When elite racehorses from South America are sent to the U.S. to continue their careers, the range of outcomes is very wide. Sometimes the better competition is too much to overcome, in other cases horses hold their own and win a few stakes races, and still others remain elite no matter where they race. Robert Bruce fits into the final category. He came to the U.S. after he improved to 6-for-6 with his fourth Group 1 win in his native Chile in October 2017. After joining the barn of top turf trainer Chad Brown, he won the Grade 3 Fort Marcy Stakes in his U.S. debut in May and then ran sixth, beaten by only a length in a blanket finish, in the Grade 1 Manhattan Stakes in June. Sent off at 2.60-1 odds in the Grade 1 Arlington Million XXXVI Stakes on Aug. 11, he passed seven horses in the final quarter-mile to win by a half-length in a performance that was even more impressive visually than it sounds as he overcame a five-length deficit in the stretch. As I mentioned in this week’s Getting to Know profile on stablemate Sistercharlie, the Beverly D. Stakes winner, I really value closing speed in turf races where typically it is a sprint to the finish line, and Robert Bruce has plenty of that. He covered his final furlong in winning the Fort Marcy in an eye-catching 10.83 seconds, he finished his final quarter-mile in the Manhattan in less than 23 seconds, and he showed his explosive finishing speed in the final eighth of a mile in the Arlington Million (watch below). The Equibase Speed Figures for his last two starts (124, 123) indicate he’s legit and he has a Group 1 win in Chile at the 1 ½-mile distance of the Longines Turf. Robert Bruce is not nominated to the Breeders’ Cup, but post-race comments from his connections suggested he will be supplemented and target the race.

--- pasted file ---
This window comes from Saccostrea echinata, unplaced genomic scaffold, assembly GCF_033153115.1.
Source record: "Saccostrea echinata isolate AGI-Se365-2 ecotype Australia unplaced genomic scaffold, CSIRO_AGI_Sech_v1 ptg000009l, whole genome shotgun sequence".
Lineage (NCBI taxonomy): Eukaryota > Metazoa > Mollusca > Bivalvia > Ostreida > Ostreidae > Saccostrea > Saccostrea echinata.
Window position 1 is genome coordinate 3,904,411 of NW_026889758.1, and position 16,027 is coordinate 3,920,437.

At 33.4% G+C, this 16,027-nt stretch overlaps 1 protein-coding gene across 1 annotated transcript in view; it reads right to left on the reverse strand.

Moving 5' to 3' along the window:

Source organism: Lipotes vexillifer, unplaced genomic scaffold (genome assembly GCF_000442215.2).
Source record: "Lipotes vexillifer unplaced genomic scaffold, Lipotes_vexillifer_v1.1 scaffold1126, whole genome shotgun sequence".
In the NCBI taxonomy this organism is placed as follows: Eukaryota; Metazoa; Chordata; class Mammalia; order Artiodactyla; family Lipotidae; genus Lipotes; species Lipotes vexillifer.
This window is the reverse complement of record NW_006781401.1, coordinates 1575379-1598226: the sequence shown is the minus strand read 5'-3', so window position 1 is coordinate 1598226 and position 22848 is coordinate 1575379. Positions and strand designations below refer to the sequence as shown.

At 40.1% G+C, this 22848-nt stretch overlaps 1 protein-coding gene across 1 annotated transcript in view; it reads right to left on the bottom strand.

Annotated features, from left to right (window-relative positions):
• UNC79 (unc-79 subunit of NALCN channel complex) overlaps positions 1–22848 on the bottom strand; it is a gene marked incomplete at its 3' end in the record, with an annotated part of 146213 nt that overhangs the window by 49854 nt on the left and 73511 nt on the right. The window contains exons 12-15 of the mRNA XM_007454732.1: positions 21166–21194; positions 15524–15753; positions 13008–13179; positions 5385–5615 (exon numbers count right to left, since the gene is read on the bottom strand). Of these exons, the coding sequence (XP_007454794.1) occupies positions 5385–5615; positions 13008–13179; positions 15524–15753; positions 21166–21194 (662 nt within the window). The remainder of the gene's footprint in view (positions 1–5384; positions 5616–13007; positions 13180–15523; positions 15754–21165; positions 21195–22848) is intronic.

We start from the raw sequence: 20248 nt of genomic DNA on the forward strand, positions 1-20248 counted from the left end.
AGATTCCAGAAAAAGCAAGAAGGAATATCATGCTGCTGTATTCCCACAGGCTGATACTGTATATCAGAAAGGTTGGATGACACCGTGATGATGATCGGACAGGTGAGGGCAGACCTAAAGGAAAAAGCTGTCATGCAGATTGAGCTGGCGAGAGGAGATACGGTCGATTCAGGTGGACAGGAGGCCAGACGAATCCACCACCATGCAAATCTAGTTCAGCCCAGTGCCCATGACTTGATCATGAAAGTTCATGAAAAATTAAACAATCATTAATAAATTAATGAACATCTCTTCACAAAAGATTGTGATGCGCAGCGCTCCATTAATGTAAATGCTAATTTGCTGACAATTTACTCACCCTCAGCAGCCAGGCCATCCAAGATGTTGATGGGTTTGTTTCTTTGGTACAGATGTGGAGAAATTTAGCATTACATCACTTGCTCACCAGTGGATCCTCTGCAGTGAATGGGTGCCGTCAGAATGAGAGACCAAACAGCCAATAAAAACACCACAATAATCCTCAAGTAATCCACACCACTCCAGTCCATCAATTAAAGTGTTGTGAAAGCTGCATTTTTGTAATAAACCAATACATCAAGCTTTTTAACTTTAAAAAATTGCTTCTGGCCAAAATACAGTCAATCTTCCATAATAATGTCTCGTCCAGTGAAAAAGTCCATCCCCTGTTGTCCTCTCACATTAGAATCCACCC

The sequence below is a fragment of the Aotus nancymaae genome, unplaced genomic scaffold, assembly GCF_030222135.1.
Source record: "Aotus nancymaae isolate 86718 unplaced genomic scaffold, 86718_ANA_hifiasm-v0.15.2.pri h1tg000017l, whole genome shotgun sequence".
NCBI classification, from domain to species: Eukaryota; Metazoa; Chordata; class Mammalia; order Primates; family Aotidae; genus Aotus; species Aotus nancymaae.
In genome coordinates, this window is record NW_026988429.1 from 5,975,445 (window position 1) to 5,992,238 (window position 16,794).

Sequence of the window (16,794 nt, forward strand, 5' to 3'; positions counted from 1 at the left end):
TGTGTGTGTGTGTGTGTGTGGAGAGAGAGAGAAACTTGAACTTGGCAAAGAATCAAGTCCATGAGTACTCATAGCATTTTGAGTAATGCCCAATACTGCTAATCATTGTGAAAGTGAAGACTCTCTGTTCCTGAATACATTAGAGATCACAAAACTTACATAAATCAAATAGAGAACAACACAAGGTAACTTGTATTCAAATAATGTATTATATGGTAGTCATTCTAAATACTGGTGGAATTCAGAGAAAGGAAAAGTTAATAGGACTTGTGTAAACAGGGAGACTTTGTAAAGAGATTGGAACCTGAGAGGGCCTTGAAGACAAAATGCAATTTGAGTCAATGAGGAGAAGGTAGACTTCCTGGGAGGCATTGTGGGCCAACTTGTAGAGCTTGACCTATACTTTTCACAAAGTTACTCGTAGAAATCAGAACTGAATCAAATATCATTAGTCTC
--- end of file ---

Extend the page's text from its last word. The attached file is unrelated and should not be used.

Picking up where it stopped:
3. Voodoo Song